Neo-Nuckies in New Jersey

Steven Hart’s American Dictators: Frank Hague, Nucky Johnson, and the Perfection of the Urban Political Machine is proving to be a fascinating read that, with a little better planning on my part*, I would have already finished.

So far the two New Jersey Depression-era political bosses come off as benefactors especially when compared to our current crop that Mr. Hart describes on page 8:

[New Jersey’s current] brand of corruption does have a distinctive aroma, thanks to our antiquated structure of county governments and our hodgepodge of municipalities wedded to notions of local control, where cronyism and mutual back-scratching are almost inevitable.  County governments serve no public function that could not be reassigned to the state or municipal levels, but these twenty-one miniature kingdoms are a matchless avenue for dispensing patronage, and they serve as secure power bases for regional barons and power brokers.  These mini-Hagues and neo-Nuckies exercise nothing like the power wielded by their predecessors, but within their spheres they sometimes act with a high-handedness that brings to mind the days when Hague could not only say “I am the law!” and mean it, but also go unchallenged.

Bingo!

Further excerpts from the book (with likely many more to come):

Viewed from the first decades of the twenty-first century, the striking combination of venality and charity embodied by the old-style machine may yet turn out to be more attractive – and more laudable – than the arrangements that succeeded it. page 10

This studied indifference to any real distinction between government and big business led muckraking journalist Lincoln Steffens to decry New Jersey as “a traitor state,” at least in the eyes of anyone hoping to clean up politics. page 12

When culture-war politics keeps voters frothing in anger at imaginary foes, they lose the benefits of functioning public schools and adequate pubic utilities (and, possibly, Social Security) in exchange for the dim satisfaction of keeping gays from being able to marry. page 162

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* For a babysitting assignment last night I thought I fortified myself sufficiently but the “Learn to Play Drums” books and video were useless as my charge was more interested in playing a game where Johnny Bravo throws over-sized bowling balls around Baltimore’s Inner Harbor leaving me to go through the Blinken Report and make up a blog piece which took me through 11 pm at which time I turned my attention to two books I brought (neither of which was American Dictator).  Thom Hartmann’s The Crash of 2016 kicked off with a nonsensical rendering of a childhood nightmare about the dark side of the moon and then adopted as the poster boy for his slant the guy who flew a plane into an IRS building in Austin in 2010, though admitting:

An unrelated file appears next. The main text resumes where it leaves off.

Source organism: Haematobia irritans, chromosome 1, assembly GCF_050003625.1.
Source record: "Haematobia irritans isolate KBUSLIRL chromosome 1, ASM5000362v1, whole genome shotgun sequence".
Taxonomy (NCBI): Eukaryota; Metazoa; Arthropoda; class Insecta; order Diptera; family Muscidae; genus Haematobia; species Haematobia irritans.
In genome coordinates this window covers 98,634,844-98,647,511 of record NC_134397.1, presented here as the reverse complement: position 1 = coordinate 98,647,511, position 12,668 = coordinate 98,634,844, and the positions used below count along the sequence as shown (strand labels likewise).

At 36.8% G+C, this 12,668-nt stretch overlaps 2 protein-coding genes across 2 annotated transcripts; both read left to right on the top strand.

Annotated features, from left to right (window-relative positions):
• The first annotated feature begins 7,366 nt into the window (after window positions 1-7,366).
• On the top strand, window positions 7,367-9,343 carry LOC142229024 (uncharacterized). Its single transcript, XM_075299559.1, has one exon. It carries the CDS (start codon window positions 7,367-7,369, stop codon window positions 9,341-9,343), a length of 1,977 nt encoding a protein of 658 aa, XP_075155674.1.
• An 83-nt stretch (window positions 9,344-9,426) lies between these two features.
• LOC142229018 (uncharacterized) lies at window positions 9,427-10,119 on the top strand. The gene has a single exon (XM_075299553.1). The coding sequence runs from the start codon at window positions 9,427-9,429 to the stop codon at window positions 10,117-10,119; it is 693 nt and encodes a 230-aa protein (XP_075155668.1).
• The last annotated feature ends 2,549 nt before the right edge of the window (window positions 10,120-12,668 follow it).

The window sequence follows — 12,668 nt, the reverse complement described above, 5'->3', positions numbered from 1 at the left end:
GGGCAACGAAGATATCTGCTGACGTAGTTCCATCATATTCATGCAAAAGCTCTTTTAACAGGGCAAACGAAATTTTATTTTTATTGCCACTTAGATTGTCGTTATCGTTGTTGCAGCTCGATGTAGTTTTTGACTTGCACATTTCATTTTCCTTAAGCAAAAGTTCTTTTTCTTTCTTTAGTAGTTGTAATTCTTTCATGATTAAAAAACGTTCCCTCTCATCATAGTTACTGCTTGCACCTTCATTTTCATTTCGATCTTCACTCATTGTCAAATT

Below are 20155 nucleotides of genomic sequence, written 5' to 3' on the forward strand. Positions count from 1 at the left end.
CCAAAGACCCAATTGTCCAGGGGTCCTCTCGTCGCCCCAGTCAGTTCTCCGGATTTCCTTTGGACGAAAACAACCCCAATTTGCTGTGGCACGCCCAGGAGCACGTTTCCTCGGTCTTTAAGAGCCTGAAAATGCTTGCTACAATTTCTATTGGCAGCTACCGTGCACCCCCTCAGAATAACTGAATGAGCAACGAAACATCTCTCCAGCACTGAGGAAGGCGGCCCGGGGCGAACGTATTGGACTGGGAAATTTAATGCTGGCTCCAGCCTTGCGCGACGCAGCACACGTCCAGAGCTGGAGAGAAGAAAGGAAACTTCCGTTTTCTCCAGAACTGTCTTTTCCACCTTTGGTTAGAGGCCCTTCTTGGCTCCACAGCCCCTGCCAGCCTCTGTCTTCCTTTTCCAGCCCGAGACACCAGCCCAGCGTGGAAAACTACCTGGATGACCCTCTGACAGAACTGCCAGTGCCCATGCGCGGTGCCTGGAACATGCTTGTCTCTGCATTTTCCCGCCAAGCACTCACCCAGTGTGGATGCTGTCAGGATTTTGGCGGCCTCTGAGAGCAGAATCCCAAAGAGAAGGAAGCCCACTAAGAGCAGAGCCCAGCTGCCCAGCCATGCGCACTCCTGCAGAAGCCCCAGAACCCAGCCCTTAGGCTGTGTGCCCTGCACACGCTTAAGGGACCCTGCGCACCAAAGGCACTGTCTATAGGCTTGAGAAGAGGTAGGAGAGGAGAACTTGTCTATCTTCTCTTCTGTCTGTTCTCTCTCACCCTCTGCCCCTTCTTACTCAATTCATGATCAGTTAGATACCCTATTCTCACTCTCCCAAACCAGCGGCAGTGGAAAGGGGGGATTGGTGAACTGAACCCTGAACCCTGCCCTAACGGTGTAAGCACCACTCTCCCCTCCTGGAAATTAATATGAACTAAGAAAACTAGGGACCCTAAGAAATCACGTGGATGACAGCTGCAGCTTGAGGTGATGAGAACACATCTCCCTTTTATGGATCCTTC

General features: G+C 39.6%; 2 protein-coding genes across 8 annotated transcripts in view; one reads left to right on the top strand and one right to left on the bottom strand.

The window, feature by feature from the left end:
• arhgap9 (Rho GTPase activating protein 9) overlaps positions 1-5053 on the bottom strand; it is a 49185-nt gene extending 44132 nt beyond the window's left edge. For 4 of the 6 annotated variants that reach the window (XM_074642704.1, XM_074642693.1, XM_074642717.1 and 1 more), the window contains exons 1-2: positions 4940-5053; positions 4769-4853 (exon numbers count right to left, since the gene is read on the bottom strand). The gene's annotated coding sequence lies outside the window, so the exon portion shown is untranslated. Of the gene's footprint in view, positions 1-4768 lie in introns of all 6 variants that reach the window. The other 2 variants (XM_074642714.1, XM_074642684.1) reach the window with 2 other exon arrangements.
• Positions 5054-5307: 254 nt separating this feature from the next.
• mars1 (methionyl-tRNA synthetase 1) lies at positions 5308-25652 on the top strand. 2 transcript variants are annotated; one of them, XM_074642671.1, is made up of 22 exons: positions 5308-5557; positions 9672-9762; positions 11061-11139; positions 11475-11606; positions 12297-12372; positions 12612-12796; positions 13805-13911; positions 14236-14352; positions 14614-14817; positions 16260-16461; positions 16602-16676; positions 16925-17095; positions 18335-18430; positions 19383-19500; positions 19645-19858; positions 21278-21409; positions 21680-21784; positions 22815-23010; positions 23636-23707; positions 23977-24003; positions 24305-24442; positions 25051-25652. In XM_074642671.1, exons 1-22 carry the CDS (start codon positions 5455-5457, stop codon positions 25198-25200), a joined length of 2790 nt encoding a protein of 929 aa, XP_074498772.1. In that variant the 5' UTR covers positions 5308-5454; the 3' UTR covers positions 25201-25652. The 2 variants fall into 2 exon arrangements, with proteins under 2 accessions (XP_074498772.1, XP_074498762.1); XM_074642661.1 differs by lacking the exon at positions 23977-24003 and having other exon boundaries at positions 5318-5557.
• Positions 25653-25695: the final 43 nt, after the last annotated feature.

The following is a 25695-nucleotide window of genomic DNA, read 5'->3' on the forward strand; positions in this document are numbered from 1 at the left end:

“It would be easy, and convenient, to write Joe Stack off as a deranged man who, faced with financial troubles, resorted to a desperate act of violence.”

Yes, it was very easy for me to do that and I stopped reading and picked up my backup book, A Short Guide to a Long Life by David B. Agus, MD which, true to its title, took about 30 minutes to browse through its bromides leaving me (not wanting to return to Hartmann) two hours to see what the deal was with Instagram, Snapchat, and youtube videos on Bridgegate which time I now find would have been far better spent had I brought that third adult book with me.

2 responses to this post.

  1. Posted by Anonymous on January 27, 2014 at 6:41 pm

    John: In case you don’t know a three-panel appealate court will decide on the COla Question on Tuesday Jan 28 at 10 am in the Middlesex County Court House in New Brunswick.

    Reply

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